It has long been fashionable in American political discourse to denounce as “Puritanical” any viewpoint that on its face seems to limit human pleasure. If someone suggests that alcohol taxes be raised for example, the P word will usually be flung at him or her to induce shamed silence. Perhaps it is true that if you are going to be rude to another person, being ignorant at the same time doesn’t make things much worse, but nonetheless, consider the historical inaccuracy of the P word insult. As I have discussed before, the Puritans opposed prohibition of alcohol because they didn’t want to deny people the fun of drinking (They also celebrated mutual sexual pleasure as an essential part of marriage).It’s not just the Puritans who endure the calumny of being inhuman pleasure-haters. Pity the Victorians.
“I have no problem with sex workers making a living in their chosen way. The only reason American cities aren’t full of streetwalkers is because of our sexually repressive Victorian culture”. So declared a cultural sophisticate at a swish cocktail party which your humble scribe attended. Having no wish to do her an injury, I did not point out that tens of thousands of prostitutes walked the streets of Victorian London. But my forbearance doesn’t make her historical comparison less naive.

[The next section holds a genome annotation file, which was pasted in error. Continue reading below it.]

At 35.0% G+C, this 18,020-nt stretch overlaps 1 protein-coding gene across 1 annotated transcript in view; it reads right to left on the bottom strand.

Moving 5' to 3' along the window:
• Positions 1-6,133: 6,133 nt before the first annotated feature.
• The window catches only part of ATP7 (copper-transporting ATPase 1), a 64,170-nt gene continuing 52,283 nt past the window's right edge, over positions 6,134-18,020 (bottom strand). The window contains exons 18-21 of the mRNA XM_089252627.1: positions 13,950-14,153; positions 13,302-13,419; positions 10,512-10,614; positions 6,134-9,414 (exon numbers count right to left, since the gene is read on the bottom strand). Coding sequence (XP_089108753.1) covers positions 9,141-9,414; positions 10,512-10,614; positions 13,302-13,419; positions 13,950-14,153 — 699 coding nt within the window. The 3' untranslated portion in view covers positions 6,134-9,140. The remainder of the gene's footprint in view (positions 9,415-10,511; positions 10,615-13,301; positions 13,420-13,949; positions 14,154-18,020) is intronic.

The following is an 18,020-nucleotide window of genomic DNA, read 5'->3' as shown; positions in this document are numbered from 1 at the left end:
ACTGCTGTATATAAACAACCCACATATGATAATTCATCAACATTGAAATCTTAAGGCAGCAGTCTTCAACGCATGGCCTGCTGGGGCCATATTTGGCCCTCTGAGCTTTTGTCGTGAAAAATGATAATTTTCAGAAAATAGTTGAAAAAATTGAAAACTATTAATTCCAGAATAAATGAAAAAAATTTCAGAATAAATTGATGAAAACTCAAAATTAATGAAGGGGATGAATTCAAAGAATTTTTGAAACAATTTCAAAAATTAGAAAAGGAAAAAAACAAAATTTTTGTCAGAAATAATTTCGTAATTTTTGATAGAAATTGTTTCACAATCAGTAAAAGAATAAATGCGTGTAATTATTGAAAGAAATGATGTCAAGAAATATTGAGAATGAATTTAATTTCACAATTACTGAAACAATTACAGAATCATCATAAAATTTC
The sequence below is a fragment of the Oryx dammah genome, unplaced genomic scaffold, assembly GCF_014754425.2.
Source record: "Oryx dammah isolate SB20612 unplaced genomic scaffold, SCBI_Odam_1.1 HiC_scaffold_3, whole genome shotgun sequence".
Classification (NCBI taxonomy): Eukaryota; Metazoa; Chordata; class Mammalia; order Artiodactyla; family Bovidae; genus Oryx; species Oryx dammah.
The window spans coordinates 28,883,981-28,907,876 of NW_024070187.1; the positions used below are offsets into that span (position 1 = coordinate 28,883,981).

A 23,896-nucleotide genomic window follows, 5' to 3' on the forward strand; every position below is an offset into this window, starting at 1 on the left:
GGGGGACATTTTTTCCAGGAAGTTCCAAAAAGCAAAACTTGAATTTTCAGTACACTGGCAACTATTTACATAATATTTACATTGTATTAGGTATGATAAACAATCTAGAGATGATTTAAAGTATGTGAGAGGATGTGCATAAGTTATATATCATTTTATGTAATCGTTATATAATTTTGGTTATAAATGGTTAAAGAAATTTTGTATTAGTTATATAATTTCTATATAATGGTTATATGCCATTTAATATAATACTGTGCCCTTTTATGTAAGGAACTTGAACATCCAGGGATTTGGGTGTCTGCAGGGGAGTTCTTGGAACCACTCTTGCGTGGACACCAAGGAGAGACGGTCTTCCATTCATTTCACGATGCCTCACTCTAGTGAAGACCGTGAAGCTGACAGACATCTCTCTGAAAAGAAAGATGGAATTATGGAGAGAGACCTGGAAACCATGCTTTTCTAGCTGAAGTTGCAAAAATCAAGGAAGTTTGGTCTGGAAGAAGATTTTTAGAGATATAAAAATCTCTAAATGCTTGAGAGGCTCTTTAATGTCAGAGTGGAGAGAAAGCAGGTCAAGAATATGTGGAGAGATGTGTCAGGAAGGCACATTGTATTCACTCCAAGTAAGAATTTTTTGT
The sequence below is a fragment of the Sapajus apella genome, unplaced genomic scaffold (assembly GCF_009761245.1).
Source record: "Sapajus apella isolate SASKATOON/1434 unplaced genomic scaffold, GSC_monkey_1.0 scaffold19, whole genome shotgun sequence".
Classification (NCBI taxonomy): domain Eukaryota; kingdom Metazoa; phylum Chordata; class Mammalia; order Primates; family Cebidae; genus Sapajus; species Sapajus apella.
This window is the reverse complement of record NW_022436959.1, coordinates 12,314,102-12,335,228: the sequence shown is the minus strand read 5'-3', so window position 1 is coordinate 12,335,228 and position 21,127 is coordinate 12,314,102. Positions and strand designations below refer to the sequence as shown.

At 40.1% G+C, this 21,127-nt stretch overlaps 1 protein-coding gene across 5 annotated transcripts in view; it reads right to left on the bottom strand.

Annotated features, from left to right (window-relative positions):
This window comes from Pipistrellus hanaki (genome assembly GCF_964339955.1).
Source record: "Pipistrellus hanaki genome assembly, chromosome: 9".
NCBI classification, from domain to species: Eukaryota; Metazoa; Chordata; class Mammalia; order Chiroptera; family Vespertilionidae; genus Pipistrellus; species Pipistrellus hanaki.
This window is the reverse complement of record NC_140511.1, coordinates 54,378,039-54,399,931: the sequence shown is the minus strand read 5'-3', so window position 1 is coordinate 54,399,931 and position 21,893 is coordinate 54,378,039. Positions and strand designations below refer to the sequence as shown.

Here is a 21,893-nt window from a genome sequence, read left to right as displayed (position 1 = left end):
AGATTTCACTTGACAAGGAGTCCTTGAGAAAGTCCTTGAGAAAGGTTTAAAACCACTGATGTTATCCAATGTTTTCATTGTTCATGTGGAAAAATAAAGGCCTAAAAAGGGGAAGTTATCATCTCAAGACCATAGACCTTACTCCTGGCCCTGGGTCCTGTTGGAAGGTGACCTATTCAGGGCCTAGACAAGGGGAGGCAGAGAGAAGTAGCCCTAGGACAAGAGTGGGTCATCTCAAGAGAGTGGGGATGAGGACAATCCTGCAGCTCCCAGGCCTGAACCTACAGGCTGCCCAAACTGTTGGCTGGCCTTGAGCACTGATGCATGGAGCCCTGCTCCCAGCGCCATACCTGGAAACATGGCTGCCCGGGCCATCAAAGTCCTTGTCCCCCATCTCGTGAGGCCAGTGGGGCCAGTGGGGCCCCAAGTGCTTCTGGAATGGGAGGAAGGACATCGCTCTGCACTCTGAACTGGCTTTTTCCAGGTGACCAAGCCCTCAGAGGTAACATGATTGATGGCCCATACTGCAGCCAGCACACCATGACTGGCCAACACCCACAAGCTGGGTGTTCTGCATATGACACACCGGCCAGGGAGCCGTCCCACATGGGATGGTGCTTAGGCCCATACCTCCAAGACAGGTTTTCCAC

Lest my plaint be interpreted as mere professorial pettifogging, let me make clear why I defend the humanity of The Puritans and Victorians. It’s not for them. They’ve joined the choir invisible and will therefore not be offended by the serried slanders of what Chesterton called the arrogant oligarchy of those who merely happen to be walking about. My concern is with the living.
When someone tries to silence a living person, for example by calling a feminist who objects to violent pornography a “sex-hating Puritan”, they are committing a sin not just against history but against humanity. Just as the accuser is degrading the past, they are also degrading the present. A Puritan then and an anti-porn feminist today could like sex just fine, because human beings rarely conform to cardboard stereotypes. Waking up to the reality that the Puritans, the Victorians and every other group of people who have ever lived were complex, contradictory, full-blooded human beings can help one better appreciate that the same is true of the people who live on the planet today.
To put it more bluntly: There has never been a time when human beings weren’t human. Deal with it.